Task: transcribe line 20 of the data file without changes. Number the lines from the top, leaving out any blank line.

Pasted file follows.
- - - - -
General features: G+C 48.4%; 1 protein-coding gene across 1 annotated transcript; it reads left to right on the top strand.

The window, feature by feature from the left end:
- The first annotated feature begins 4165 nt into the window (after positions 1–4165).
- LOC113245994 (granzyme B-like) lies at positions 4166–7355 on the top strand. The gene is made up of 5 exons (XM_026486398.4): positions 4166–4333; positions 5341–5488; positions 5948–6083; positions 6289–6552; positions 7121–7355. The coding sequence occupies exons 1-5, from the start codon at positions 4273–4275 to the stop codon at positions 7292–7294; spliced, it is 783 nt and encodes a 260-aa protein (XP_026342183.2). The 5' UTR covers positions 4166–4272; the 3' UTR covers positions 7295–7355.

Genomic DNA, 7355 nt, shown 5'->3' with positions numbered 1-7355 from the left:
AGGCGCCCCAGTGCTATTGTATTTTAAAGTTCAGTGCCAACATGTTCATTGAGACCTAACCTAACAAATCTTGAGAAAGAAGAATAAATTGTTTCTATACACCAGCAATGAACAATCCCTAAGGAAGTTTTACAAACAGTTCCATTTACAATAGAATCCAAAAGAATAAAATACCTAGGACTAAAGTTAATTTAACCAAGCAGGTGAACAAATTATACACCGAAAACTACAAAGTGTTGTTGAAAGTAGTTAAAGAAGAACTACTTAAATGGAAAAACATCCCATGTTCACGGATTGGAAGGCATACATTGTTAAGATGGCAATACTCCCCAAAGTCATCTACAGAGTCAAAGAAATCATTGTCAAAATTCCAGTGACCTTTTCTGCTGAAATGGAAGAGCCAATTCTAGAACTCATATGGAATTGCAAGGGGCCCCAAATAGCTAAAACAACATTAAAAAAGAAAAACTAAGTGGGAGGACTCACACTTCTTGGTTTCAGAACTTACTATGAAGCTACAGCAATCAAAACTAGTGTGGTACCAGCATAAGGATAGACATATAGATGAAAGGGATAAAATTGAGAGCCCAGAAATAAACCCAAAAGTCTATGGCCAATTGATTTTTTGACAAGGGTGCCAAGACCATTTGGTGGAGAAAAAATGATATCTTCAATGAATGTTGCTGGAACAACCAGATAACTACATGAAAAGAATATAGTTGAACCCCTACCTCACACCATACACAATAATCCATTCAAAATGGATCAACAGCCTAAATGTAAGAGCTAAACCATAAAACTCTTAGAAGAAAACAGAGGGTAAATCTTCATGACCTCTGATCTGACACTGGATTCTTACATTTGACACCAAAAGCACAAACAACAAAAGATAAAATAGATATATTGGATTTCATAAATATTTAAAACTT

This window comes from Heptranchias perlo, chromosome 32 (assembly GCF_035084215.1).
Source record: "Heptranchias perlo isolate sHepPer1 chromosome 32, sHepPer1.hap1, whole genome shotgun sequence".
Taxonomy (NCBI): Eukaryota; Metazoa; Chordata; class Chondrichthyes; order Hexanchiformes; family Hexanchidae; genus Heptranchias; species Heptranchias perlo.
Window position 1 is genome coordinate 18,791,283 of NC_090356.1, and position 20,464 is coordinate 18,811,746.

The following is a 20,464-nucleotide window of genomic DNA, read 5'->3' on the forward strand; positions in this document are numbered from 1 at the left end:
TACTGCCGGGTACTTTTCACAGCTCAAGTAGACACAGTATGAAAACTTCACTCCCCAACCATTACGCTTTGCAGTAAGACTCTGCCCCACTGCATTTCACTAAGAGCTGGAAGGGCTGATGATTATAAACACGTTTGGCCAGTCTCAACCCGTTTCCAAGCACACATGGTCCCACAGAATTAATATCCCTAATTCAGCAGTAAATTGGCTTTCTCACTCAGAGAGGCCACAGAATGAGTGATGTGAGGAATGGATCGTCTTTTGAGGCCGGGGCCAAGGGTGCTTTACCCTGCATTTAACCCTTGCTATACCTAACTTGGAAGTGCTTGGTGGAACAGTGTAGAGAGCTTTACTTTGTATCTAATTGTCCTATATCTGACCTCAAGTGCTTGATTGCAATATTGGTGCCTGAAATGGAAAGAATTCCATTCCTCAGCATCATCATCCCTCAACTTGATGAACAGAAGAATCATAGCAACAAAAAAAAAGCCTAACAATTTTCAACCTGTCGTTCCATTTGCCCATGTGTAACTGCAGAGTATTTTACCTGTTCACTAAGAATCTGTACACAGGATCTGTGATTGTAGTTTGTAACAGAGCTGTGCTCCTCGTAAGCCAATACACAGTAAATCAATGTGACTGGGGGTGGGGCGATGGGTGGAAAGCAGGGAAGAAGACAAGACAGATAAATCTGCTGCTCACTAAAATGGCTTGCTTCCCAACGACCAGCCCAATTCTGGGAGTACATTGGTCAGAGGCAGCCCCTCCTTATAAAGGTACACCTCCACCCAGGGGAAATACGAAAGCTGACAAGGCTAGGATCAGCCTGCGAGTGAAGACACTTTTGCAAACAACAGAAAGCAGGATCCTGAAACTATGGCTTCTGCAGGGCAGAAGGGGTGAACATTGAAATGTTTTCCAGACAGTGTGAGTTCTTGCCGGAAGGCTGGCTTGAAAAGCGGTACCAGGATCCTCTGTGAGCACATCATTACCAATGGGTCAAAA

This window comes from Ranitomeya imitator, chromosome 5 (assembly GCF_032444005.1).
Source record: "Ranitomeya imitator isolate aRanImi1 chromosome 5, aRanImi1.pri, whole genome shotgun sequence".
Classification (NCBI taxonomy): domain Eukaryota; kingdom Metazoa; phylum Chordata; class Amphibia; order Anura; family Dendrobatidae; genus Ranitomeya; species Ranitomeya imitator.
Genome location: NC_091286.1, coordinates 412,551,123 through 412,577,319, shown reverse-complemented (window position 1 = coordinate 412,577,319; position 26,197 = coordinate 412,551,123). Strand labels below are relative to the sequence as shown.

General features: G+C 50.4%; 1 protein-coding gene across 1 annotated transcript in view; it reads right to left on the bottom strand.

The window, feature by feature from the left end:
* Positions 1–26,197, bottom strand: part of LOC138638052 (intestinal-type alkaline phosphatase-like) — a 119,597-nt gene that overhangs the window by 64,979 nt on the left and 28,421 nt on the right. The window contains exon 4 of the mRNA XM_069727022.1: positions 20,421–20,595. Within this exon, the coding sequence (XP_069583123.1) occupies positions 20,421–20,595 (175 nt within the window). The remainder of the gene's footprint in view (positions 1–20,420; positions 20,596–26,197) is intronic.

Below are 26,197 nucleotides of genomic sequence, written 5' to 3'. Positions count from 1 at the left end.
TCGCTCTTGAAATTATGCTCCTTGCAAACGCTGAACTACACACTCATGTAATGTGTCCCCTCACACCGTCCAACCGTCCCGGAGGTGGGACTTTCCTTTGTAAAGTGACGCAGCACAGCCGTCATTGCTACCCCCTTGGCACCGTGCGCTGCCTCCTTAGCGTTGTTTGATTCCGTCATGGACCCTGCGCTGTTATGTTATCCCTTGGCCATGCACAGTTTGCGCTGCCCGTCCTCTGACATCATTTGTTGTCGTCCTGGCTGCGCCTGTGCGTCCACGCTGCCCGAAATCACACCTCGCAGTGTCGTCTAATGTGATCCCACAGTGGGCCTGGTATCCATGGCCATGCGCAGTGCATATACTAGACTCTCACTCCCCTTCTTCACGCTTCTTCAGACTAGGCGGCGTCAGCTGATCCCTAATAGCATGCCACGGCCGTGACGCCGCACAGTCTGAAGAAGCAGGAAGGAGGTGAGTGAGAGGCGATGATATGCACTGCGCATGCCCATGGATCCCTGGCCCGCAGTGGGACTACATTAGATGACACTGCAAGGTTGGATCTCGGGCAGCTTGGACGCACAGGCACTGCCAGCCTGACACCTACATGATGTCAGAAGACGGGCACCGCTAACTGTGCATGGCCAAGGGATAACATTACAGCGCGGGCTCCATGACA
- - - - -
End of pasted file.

Below are 26,197 nucleotides of genomic sequence, written 5' to 3'. Positions count from 1 at the left end.